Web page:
G.R. No. 129552, 29 June 2005
Petitioner Corporation, P.C. Javier and Sons Services, Inc., applied with First Summa Savings and Mortgage Bank, later on renamed as PAIC Savings and Mortgage Bank, Respondent Bank, for a loan accommodation under the Industrial Guarantee Loan Fund (IGLF) for P1.5 Million.
Petitioner Corporation claims that the loan releases were delayed; that the amount of P 250, 000.00 was deducted from the IGLF loan of P1.5 Million and placed under time deposit. Respondent Bank, however, claims that only the final proceeds of the loan in the amount of P750,000.00 was delayed the same having been released to Plaintiff Corporation, but this was because of the shortfall in the collateral cover of Plaintiffs loan.
Respondent Bank sent a demand letter to Petitioner spouses informing them that since they have defaulted in paying their obligation, their mortgage will now be foreclosed; that when Petitioners still failed to pay, Respondent Bank initiated extrajudicial foreclosure of the real estate mortgage executed by Plaintiff spouses. The instant complaint was filed to forestall the extrajudicial foreclosure sale of a piece of land mortgaged by Petitioner Corporation in favor of First Summa Savings and Mortgage Bank which bank was later renamed as PAIC Savings and Mortgage Bank, Inc.
Whether P.C. Javier & Sons should have been notified, as a requirement, by First Summa Savings and Mortgage Bank and PAIC Savings and Mortgage Bank, Inc. of their change in name in order to treat them as one and the same entity and comply with their loan obligation.
NO. There is no such requirement provided in the Corporation Code and Banking Laws. After going over the Corporation Code and Banking Laws, as well as the regulations and circulars of both the SEC and the Bangko Sentral ng Pilipinas (BSP), this Court finds that there is no such requirement.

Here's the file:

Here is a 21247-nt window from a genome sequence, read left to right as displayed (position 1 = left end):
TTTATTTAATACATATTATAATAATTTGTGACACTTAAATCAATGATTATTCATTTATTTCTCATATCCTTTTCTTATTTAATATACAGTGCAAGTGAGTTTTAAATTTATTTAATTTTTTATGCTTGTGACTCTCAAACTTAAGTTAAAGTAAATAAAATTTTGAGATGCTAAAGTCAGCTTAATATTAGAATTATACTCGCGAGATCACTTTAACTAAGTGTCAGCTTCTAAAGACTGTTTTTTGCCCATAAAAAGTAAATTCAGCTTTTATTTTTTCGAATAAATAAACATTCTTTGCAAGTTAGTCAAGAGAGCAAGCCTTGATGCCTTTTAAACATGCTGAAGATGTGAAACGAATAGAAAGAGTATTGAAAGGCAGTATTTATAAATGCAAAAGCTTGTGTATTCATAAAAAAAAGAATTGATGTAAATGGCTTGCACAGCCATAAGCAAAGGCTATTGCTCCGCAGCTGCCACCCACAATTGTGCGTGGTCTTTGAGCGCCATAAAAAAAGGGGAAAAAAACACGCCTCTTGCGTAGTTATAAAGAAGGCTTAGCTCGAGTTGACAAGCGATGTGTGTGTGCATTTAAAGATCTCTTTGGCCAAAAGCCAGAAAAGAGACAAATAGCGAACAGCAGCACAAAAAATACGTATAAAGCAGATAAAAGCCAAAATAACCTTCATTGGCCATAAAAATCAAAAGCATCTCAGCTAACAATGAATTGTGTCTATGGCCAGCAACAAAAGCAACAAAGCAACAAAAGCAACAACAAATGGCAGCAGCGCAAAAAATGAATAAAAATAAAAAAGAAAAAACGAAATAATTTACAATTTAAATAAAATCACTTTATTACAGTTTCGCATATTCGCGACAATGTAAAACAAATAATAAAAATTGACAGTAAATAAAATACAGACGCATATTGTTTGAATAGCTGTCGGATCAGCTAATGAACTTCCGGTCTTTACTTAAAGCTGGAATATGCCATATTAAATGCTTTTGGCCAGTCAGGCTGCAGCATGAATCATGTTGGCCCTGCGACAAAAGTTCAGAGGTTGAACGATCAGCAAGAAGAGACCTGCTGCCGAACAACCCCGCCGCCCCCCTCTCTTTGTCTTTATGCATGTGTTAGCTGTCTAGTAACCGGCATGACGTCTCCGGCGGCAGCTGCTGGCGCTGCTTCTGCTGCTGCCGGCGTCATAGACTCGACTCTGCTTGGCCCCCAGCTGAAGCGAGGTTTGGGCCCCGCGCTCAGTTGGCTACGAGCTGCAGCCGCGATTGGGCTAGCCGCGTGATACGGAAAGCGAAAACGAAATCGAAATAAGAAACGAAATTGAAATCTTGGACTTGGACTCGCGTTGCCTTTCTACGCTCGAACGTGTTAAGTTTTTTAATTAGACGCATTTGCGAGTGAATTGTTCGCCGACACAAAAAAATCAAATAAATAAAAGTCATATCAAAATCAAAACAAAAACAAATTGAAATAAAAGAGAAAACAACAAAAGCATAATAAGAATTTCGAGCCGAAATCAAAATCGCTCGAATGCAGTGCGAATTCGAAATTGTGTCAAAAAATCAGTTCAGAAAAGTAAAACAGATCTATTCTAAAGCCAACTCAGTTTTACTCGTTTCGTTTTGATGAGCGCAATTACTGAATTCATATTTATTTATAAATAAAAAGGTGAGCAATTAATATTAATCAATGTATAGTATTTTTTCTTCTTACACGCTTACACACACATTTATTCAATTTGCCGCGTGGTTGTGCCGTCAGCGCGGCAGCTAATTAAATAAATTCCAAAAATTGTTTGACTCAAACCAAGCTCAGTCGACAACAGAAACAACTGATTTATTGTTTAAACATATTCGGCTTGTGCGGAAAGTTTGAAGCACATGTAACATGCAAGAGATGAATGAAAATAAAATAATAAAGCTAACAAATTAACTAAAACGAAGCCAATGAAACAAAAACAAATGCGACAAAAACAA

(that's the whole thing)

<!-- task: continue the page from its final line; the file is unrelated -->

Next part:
This Court cannot impose on a bank that changes its corporate name to notify a debtor of such change absent any law, circular or regulation requiring it. Such act would be judicial legislation. The formal notification is, therefore, discretionary on the bank. Unless there is a law, regulation or circular from the SEC or BSP requiring the formal notification of all debtors of banks of any change in corporate name, such notification remains to be a mere internal policy that banks may or may not adopt.
This Court finds that petitioners failed to comply with what is incumbent upon them to pay their loans when they became due. The lame excuse they belatedly advanced for their non-payment cannot and should not prevent respondent bank from exercising its right to foreclose the real estate mortgages executed in its favor.
*Case Digest by Bryne Angelo M. Brillantes, JD-IV, Andres Bonifacio Law School, SY 2019-2020